Is there any difference in meaning between finish something in a week and finish something after a week? For example:

I'll finish the job in a week.

I'll finish the jon after a week.

1 Answer 1


"in a week" can either mean one week from right now, or a week after starting the job. So, for example, someone might say:

"I'll finish the job in a week." If they just accepted the job and are telling the client when they'll have it done. They'll have it done 1 week from today.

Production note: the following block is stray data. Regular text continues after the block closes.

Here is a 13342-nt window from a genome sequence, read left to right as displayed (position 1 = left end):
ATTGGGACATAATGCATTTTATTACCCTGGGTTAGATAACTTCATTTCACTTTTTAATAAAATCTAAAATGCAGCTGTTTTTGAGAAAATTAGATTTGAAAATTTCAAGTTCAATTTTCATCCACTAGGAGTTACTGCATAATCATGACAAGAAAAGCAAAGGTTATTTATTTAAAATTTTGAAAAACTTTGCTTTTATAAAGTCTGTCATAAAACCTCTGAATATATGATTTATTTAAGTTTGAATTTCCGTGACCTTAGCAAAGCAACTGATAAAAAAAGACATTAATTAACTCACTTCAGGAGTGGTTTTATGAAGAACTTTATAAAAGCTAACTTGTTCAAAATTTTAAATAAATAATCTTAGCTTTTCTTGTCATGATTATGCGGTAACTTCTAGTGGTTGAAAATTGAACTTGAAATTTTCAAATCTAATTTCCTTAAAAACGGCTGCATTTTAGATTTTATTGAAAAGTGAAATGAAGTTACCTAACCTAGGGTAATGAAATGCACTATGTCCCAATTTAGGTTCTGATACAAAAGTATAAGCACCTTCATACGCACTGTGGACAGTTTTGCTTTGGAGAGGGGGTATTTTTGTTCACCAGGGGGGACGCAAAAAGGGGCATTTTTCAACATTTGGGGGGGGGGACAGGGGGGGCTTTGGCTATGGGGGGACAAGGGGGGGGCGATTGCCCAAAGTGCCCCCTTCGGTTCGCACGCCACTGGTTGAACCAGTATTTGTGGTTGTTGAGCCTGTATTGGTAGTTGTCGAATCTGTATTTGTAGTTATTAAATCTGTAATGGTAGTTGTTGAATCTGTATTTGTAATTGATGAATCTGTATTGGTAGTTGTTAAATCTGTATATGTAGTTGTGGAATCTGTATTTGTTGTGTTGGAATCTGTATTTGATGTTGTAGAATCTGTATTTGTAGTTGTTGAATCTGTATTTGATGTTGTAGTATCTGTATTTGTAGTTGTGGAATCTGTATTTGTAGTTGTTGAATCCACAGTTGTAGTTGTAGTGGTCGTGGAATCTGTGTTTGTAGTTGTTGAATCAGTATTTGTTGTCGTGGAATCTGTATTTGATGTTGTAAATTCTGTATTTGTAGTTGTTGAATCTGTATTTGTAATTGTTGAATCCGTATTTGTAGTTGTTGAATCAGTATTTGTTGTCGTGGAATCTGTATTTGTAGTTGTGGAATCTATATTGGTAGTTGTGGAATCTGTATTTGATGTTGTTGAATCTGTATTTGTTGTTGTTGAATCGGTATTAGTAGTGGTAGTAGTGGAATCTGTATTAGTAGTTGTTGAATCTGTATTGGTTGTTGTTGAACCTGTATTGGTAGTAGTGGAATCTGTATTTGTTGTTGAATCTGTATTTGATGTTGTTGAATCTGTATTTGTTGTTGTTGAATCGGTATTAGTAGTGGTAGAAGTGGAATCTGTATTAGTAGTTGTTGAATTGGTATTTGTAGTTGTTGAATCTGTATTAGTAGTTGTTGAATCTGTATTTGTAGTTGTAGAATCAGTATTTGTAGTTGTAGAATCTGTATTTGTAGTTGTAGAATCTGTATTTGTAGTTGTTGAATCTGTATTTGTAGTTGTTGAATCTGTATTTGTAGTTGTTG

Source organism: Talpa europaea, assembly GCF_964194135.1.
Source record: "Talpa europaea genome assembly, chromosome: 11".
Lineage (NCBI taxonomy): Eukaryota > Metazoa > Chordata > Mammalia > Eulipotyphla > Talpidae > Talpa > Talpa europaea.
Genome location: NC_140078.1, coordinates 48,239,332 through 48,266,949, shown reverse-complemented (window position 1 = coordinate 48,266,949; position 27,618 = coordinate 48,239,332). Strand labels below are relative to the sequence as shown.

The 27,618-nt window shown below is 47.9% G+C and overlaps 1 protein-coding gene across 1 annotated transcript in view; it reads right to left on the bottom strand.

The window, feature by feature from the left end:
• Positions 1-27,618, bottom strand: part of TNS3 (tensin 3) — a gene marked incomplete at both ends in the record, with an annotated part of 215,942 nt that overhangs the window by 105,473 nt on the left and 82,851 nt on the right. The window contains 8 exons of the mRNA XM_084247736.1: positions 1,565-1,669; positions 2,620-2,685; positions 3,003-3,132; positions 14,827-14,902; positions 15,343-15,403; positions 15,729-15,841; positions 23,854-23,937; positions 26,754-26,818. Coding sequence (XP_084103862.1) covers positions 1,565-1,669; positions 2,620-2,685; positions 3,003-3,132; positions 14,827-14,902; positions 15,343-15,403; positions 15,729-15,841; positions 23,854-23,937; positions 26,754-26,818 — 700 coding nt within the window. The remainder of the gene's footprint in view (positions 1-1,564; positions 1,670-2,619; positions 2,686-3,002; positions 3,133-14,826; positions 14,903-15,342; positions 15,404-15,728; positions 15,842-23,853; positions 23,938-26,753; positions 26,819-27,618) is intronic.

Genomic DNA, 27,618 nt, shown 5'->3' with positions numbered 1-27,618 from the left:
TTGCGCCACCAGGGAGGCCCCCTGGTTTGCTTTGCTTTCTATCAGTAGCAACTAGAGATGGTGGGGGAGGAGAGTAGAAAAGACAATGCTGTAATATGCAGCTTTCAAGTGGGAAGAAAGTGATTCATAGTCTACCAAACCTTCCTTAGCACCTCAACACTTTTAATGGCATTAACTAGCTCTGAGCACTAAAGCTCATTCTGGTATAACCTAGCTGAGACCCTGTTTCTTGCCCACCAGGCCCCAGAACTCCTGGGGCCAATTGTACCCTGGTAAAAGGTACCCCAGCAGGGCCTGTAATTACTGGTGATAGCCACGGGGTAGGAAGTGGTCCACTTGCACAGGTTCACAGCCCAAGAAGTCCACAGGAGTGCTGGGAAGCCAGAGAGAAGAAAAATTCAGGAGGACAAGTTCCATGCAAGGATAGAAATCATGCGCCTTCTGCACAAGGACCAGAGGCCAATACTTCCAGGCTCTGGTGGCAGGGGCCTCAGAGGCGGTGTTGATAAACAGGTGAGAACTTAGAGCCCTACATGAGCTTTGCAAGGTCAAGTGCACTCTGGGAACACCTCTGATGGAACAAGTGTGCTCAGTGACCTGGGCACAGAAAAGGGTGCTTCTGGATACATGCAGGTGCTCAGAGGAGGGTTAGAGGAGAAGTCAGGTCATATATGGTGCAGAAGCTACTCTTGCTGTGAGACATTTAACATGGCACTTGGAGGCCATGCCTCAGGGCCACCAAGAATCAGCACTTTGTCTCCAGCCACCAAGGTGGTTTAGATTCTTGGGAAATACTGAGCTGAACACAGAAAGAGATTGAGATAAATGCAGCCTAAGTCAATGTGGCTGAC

You could also say "I'll finish the job in a week" if you are trying to convince someone to hire you and are telling them that hypothetically, if they were to hire you, you would have the job done a week after starting.

"I'll finish the job after a week" only means the second version of the first statement. It means that one week after you start working, the job will be done. But this sounds awkward. Nobody would say this in everyday speech. "in a week" is better.

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